In William Shakespeare's Romeo and Juliet, act 2, scene 2, lines 35–65, what is the significance of Juliet's play upon the meaninglessness of one's name?
Despite her relative youth and immaturity, Juliet is still old enough and wise enough to know that love, of its very nature, is transcendent, however many petty restrictions society tries to place upon its expression. One such social restriction is the prohibition on love between men and women from rival families. Romeo and Juliet love each other dearly, despite the fact that their respective families have engaged in a long and bitter feud for what seems like an eternity. Their love transcends this pointless conflict, yet is brought back down to earth at every turn by the harsh realities of dynastic politics.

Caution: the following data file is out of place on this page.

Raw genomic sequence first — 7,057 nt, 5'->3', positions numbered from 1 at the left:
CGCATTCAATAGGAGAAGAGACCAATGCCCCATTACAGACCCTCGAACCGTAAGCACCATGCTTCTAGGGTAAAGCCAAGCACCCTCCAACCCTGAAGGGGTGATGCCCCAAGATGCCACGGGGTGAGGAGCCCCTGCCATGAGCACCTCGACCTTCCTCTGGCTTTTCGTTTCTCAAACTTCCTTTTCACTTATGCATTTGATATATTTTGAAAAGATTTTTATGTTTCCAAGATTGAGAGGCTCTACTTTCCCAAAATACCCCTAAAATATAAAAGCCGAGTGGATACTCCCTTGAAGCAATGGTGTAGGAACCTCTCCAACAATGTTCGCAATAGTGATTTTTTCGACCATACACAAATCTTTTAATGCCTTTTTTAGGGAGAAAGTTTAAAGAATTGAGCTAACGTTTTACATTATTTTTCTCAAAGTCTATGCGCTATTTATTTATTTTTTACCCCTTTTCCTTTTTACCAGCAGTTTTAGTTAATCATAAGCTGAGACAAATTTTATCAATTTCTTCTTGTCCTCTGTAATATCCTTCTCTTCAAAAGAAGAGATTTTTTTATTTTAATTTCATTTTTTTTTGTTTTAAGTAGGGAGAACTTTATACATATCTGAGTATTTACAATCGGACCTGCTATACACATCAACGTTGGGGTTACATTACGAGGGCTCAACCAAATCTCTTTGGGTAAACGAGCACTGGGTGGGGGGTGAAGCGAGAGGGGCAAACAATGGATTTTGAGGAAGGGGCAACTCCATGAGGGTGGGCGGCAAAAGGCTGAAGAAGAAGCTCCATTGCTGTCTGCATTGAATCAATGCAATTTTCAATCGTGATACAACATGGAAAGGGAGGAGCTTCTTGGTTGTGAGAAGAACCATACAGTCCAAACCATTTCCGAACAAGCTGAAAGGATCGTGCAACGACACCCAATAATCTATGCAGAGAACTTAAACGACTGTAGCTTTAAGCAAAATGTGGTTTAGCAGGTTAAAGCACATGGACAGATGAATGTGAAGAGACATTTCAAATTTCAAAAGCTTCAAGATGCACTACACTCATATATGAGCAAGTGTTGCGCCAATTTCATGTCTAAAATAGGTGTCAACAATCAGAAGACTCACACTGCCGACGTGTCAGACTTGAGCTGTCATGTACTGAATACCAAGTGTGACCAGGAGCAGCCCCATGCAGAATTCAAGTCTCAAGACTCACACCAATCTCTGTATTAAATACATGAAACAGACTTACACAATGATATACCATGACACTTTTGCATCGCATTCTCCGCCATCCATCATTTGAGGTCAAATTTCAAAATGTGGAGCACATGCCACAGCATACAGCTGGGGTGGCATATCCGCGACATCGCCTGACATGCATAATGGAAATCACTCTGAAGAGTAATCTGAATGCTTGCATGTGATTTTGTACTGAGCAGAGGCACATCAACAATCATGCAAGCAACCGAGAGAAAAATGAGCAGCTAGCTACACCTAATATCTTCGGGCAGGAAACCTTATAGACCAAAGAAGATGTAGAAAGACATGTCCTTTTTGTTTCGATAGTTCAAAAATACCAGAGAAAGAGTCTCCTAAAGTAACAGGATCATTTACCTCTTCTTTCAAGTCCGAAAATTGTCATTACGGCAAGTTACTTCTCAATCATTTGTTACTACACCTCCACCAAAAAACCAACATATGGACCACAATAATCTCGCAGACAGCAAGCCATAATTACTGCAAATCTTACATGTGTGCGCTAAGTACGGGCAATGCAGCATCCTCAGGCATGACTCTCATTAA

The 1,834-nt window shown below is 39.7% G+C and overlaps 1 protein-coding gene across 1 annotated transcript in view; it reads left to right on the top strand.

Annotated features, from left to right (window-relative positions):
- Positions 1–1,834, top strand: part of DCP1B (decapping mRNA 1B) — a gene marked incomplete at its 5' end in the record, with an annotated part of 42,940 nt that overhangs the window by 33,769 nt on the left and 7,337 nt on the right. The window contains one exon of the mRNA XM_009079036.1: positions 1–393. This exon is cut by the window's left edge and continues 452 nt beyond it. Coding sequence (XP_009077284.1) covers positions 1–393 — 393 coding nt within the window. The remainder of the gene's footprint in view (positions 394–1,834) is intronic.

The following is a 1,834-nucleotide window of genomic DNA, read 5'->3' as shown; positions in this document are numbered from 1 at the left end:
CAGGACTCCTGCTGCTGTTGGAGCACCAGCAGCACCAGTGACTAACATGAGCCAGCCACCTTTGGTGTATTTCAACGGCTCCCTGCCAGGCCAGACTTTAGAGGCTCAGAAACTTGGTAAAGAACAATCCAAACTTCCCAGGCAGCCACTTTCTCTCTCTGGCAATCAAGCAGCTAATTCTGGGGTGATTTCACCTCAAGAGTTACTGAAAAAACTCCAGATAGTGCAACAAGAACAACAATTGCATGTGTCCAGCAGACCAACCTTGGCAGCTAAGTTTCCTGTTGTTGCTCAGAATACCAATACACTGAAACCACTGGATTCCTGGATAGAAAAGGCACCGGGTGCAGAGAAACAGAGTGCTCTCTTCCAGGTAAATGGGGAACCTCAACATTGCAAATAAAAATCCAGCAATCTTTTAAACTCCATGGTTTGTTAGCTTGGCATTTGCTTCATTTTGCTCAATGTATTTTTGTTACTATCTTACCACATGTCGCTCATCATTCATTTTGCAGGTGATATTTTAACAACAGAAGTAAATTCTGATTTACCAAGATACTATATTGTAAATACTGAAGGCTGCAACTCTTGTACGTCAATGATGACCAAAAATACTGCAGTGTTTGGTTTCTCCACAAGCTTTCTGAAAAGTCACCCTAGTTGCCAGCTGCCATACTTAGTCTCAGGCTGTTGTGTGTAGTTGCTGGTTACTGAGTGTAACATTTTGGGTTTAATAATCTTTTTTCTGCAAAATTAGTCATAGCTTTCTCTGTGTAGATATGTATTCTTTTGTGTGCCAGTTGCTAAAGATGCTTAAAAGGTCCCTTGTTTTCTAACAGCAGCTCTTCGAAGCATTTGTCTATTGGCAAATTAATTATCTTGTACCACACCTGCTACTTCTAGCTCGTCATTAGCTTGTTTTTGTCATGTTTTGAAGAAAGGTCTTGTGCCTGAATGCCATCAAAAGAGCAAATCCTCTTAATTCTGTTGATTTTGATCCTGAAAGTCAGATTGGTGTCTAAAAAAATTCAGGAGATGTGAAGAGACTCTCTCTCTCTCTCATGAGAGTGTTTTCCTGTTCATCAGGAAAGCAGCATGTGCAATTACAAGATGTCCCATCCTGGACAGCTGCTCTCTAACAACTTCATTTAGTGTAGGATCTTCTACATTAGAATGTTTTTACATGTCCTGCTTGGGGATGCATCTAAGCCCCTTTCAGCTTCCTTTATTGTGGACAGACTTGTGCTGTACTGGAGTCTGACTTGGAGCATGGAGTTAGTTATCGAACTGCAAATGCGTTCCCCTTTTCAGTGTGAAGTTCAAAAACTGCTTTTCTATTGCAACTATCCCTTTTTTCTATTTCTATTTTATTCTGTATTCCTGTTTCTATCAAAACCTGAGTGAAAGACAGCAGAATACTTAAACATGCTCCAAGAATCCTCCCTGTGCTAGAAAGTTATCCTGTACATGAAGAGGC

Impetuous and immature she may be, but Juliet also seems to recognize that neither she nor Romeo can simply shed their...
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